The course is part of this learning path
This module looks at testing in React. You’ll learn how to set up a test environment, Jest, and other useful tools to test your React App.
The objectives of this module are to provide you with an understanding of:
- How to set up the test environment
- Snapshot testing
- How to test with Props
- How to mock components for testing
- Mock functions
- How to test components asynchronously
- How to test components with routing
- How to test custom hooks
This learning path is aimed at all who wish to learn how to use the ReactJS framework.
We welcome all feedback and suggestions - please contact us at email@example.com to let us know what you think.
React is for taking data and displaying it, so we should test any part of our application that takes data and renders it. There are two ways we can do this. Render a component tree in a test environment and assert on its output, or run end-to-end tests which as we've already mentioned, is not really concerned with React components. But what should we test? According to test guru, Kent C. Dodds, the more your tests resemble the way your software is used, the more confidence they can give you.
A good rule of thumb is that you should test anything that does not duplicate the exact application code in the test. It's not a responsibility of, or covered by other tests. Meaning other libraries will react to core implementation. Or if has detail that is important to outsiders. Meaning, can the effect of an API internal detail be described using only the component's public API? With this in mind, we should be trying to write tests that check the output of our components rather than how they get to the output. The main reason for that is if you refactor your component, and you test its implementation, the test will almost certainly break, even if the component produces the required outcome.
There are a few strategies that I use to test React apps and some or all of them can be used. The first is for components that don't often change in your application. The best way to test the component like this is to make a representation of the DOM it creates and then check that it repeats this representation on testing. This is called Snapshot testing. And we'll look into that first when go more in depth into testing soon.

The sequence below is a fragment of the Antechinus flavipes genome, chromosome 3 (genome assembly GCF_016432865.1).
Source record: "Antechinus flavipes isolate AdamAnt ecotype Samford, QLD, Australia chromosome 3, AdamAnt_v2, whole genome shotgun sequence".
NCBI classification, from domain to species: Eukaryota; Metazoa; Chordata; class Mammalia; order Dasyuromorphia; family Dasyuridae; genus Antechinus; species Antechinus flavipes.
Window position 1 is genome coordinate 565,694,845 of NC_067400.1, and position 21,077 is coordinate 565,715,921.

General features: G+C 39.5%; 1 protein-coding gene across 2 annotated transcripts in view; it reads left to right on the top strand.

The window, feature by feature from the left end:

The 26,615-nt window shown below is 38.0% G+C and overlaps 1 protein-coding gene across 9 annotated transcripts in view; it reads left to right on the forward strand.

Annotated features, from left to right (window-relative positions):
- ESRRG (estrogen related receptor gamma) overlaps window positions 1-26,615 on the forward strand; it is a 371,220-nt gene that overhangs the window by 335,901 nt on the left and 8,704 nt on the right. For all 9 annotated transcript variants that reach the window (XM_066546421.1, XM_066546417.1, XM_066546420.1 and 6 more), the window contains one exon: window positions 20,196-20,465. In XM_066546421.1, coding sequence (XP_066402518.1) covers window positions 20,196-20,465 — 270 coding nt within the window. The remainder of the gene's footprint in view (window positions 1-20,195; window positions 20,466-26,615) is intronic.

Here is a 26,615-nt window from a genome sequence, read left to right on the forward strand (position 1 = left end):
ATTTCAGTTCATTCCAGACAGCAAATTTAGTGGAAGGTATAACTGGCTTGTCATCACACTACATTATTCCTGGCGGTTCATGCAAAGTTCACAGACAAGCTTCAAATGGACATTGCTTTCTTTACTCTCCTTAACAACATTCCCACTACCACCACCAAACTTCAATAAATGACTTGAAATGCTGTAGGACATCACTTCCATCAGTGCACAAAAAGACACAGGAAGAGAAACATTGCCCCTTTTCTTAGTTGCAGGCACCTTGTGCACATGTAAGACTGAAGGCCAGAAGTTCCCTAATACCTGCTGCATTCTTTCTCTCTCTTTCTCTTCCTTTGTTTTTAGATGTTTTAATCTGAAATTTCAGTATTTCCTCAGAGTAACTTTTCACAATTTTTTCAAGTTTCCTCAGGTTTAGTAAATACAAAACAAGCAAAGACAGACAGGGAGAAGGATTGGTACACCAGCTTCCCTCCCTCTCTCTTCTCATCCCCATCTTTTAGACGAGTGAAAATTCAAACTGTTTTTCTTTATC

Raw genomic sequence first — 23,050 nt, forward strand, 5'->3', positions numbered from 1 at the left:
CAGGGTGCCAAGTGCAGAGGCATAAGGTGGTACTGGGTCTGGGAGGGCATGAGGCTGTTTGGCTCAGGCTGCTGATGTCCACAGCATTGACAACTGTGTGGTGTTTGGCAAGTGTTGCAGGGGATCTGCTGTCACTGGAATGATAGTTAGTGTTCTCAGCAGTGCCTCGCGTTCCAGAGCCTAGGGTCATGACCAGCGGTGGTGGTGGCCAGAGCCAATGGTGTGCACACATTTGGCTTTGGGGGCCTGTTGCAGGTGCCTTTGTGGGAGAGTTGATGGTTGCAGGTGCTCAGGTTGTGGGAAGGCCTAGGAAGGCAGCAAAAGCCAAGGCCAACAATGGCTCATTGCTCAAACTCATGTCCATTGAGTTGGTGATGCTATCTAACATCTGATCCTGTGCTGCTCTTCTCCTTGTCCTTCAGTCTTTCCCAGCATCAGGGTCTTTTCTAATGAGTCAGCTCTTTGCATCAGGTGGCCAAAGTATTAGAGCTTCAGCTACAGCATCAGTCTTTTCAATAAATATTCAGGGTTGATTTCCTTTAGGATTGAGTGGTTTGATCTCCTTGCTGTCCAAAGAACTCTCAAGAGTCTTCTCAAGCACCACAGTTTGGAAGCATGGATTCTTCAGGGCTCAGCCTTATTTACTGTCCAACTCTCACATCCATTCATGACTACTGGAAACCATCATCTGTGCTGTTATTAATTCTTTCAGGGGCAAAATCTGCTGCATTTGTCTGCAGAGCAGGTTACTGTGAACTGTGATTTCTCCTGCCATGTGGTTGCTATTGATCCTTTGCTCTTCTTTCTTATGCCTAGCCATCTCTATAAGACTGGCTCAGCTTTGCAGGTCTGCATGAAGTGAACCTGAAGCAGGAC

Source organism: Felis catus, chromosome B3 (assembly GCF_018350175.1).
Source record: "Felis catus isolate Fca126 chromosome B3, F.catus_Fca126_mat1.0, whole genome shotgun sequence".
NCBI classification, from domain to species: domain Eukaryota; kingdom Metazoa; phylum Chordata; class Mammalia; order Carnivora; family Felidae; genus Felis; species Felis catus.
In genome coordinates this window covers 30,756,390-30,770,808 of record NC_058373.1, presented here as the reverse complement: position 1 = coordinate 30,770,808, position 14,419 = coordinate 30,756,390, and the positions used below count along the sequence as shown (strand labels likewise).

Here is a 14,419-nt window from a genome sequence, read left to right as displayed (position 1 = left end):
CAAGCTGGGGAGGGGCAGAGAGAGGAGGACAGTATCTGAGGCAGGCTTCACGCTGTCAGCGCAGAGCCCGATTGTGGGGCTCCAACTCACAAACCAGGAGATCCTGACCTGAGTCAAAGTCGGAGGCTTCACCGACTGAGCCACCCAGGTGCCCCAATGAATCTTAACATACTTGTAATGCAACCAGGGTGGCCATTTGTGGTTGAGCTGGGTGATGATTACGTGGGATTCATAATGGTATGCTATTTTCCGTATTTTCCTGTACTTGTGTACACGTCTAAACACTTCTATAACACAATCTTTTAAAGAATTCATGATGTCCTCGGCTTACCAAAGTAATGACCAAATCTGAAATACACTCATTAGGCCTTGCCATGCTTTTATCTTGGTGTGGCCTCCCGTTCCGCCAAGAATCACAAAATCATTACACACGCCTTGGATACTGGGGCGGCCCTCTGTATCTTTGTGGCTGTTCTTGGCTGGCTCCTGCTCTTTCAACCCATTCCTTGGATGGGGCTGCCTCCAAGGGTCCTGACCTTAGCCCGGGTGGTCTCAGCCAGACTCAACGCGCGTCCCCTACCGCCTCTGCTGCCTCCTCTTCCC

The next strategy is to render an initial component, perform some interaction with it, and then check to see if the re-rendered results in the output we expected. There are a few ways in which that can be done, but we'll check out Facebook's recommendation for this. To preserve the unique nature of components we need to understand how we can test those that have dependencies on others, And those that may render other components. To be able to do this effectively, we need to know about mocking strategies for other components and functions that we may import.
Routing is an interesting area for testing. We use components from the React router DOM and this is extensively tested so there's so little need to test routing. However, there are some things we should test when routing, so it'd be wrong not to discuss them. We've introduced hooks into our applications, and some of them are built in. There's no need to test the actual hook, but if the hook affects our component, we should check it behaves as expected. The flip to that is the custom hooks we may have made. Like when we covered state management with a context and reducers.
The last part of our testing journey will be to test these hooks.
Introduction to Testing React with Jest - How to set up the Test Environment - Jest - Snapshot Testing - Testing Components with Props - Mocking Components for Testing - Testing State Events Interactions - Mocking Functions - Testing Components Asynchronously - Testing Components with Routing - Testing Custom Hooks